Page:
Google+ Badge

Wednesday, March 18, 2009

Speech to MCABC - Vancouver Island

Thank you for that kind introduction. I am excited to be here tonight. Why? Because it’s not every day that I get to be in a room full of people who have been charged with helping to save the world.

If you think I’m kidding I’m not.

Not just our local, and not just our provincial and federal governments, but governments around the world have latched onto infrastructure spending as a key way to help drive our global economy out of this recession.

As an economist, I think they’re right. Infrastructure spending is a much needed solution to our economic crises. In fact at present, infrastructure spending will probably do more than even tax cuts would to bring about economic recovery.

That is because for decades now, infrastructure spending has not kept pace with demand, nor even the ravages of time. In Canada alone our infrastructure deficit is estimated to be on the order of $150 billion dollars.

Thanks to the current economic crises, over the next decade many tens of billions of tax dollars will be doled out on new and accelerated public infrastructure spending. In terms of specifics, the federal government will boost infrastructure spending by close to $12 billion over the next two years. More specifically, the federal budget shows new spending of $6.2 billion in fiscal year 2009-10 and $5.6 billion in 2010-11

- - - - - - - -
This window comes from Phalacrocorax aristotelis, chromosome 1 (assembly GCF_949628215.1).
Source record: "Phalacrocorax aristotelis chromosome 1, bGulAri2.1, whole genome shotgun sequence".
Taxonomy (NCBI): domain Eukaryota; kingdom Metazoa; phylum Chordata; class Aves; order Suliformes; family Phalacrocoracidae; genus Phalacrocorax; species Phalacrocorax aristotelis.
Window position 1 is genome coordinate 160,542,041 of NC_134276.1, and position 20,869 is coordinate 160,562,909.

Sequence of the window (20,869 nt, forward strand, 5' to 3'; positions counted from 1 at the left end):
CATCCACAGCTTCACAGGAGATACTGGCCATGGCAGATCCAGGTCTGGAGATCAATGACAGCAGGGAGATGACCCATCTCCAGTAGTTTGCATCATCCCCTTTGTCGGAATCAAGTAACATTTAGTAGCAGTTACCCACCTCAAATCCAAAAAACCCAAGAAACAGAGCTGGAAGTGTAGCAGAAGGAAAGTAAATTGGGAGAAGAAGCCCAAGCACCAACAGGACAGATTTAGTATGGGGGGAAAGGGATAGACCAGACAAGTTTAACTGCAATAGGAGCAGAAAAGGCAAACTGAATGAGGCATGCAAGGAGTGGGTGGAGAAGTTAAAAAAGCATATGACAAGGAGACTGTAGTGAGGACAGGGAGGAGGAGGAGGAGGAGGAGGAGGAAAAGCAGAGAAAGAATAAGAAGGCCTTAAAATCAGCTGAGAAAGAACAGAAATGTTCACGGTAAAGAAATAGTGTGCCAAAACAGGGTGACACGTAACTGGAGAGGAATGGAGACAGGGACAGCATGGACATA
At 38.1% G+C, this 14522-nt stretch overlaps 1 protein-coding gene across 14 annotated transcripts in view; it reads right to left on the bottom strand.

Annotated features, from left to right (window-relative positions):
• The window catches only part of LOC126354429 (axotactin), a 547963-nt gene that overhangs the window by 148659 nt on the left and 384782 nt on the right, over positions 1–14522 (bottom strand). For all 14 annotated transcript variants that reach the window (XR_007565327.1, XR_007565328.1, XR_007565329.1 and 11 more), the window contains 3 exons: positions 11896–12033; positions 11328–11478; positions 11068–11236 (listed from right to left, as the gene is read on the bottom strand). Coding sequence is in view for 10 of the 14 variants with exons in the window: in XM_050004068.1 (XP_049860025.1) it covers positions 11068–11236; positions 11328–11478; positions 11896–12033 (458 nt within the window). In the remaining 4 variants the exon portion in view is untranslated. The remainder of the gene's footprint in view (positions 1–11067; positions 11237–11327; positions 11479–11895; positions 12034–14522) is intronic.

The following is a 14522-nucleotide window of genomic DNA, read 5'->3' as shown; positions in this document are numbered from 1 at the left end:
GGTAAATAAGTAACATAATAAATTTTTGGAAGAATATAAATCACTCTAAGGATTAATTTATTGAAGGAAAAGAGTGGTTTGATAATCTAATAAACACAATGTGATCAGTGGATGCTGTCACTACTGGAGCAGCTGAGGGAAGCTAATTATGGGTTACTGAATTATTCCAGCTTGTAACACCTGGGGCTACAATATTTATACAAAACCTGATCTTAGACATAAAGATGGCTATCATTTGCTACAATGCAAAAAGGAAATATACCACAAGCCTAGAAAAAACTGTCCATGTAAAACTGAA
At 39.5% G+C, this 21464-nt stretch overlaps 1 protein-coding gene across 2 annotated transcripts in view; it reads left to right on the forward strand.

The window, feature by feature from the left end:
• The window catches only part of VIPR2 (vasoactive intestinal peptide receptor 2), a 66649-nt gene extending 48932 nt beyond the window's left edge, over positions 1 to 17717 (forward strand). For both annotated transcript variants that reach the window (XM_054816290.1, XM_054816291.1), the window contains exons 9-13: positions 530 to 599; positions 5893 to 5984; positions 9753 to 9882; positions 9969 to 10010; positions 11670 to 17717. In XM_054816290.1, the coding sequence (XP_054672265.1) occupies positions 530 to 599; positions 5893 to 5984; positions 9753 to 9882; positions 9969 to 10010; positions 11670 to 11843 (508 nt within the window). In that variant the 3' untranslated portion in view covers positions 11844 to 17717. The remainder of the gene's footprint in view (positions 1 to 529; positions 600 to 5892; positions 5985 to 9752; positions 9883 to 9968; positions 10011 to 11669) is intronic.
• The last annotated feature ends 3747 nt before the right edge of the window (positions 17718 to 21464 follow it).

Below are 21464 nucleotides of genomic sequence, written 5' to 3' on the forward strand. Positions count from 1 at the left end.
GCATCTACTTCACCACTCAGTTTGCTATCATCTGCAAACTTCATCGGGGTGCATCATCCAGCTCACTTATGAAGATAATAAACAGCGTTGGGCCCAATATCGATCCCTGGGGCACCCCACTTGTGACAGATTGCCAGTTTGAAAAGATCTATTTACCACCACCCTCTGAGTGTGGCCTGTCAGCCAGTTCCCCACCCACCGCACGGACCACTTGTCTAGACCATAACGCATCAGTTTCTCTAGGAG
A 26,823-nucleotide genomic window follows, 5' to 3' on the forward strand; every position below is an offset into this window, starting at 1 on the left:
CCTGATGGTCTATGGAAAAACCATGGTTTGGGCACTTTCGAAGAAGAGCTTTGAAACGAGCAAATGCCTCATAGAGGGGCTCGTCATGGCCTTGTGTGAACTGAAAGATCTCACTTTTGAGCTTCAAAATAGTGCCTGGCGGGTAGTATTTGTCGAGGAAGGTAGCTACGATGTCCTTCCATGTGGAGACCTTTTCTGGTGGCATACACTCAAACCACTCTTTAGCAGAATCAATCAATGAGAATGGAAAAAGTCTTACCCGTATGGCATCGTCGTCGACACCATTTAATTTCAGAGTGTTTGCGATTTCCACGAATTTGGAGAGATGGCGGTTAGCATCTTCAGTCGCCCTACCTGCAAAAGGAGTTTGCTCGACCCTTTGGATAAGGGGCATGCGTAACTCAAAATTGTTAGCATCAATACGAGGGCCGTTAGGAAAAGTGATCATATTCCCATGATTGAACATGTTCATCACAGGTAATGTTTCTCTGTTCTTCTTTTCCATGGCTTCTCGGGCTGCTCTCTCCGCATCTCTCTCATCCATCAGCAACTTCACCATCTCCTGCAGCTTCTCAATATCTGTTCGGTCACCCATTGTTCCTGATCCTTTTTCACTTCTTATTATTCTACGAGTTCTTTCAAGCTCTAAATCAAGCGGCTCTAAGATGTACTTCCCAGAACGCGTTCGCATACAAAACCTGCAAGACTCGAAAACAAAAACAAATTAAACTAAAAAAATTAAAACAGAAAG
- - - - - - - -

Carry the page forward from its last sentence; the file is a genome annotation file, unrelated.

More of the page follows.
If you add in expected new provincial and municipal government funding of nearly $9 billion, the construction industry could benefit from a $21 billion boost in infrastructure projects over the next two years.

New budget initiatives related to infrastructure investments include the following:
• a $4 billion Infrastructure Stimulus Fund over two years to renew public infrastructure
• $500 million for projects in small communities and $500 million for recreational facilities
• $400 million set aside for the Green Infrastructure Fund